Heating typically constitutes 42 percent of a homeowner’s utility bill, according to Energy.gov. If your heating bills are through the roof, it might be time to compare what you’re spending on utility bills to the cost of a new furnace. A new furnace can cost between $1,000 and $2,700 for standard big-box forced-air furnaces, and more than $10,000 for advanced technology or high-end brands.
With a new furnace you could lower your total energy bill by 30 percent while also reducing your carbon footprint. To achieve these savings, Energy.gov recommends combining proper equipment maintenance, insulation, air sealing, strategic thermostat settings, and — of course — energy-efficient HVAC equipment. The furnace cost you’re facing may seem large upfront, but should save you money in the long term with improved home heating at a lower cost. Furnace cost is dictated by brand, efficiency, technology and the British thermal units (BTUs) needed to heat your home. AFUE is another important acronym. It’s short for annual fuel utilization efficiency, and it represents what percentage of the fuel becomes heat for the home. Energy.gov explains that an AFUE of 90 percent means 90 percent of the energy in the fuel is used to heat the home, and the other 10 percent escapes.
The national average for furnace replacement is between $1,800 and $2,500. The cost can range dramatically higher depending on the model of furnace you select, any repair work you require, your location and the cost of installation. Furnace installation costs can be more than the furnace itself due to the cost of doing business and the expertise needed to install the HVAC equipment. Installing a new furnace generally requires technical know-how and the proper tools and licensing. It’s best to hire a pro and budget for furnace installation rather than risk potentially unsafe DIY installation. This will ensure your home’s safety. Check to see if your HVAC contractor has the proper licensing to do the job. If you need duct repair or replacement, expect to pay more for your furnace installation costs. The price for duct repair could be an hourly rate ranging on average anywhere from $85 to $150 per hour, with additional costs for parts.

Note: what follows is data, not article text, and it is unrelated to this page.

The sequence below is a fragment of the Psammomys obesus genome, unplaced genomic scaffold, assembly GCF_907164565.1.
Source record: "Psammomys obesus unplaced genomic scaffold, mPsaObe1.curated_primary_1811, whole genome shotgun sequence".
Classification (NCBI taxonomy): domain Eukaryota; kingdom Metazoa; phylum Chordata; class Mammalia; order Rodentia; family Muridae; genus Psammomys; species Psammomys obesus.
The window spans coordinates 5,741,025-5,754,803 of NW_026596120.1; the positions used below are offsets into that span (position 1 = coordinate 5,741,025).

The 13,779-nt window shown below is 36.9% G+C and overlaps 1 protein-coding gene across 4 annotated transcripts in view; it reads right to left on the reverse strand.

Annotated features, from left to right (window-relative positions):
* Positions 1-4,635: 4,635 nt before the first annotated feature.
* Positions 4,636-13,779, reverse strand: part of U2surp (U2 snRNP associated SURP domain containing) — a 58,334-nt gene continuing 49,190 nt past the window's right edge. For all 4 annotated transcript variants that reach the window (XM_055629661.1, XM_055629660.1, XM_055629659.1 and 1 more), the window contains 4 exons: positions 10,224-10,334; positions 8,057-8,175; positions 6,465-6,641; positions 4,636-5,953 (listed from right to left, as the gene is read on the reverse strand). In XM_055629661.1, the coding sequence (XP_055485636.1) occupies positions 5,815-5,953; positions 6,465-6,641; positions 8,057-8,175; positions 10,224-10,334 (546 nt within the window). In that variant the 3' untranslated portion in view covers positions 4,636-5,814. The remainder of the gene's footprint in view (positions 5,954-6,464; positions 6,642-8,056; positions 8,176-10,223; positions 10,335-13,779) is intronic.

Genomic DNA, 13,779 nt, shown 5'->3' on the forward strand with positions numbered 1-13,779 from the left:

The cost to replace your gas furnace will vary based on the type and size of furnace you select, labor and installation costs, and any repairs your HVAC system may need. Nationally, average HVAC prices for a heating specialist range between $1,800 and $2,500. It’s important to select the right size gas furnace for your heating needs. A furnace that’s too small won’t heat your house properly, while a furnace that’s too large will run inefficiently, cycling on and off and likely breaking down sooner. HVAC specialists calculate your exact heat needs by measuring your home and incorporating variables such as the regional climate and your home’s level of insulation. Retail pricing for gas furnaces can range from $650 up to $3,000 and more. The higher the AFUE (annual fuel utilization efficiency) rating of the furnace, the more efficient it is at turning fuel into heat and the lower your carbon footprint and utility bill will be. HVAC installation costs are often based on an hourly rate and can range from under $50 to over $100 per hour, depending on the company and the furnace being installed. Higher-end furnaces cost more to install because they require added labor and expertise. For a typical installation, it might take two HVAC installation pros one day or less to remove your old furnace and replace it with a new one.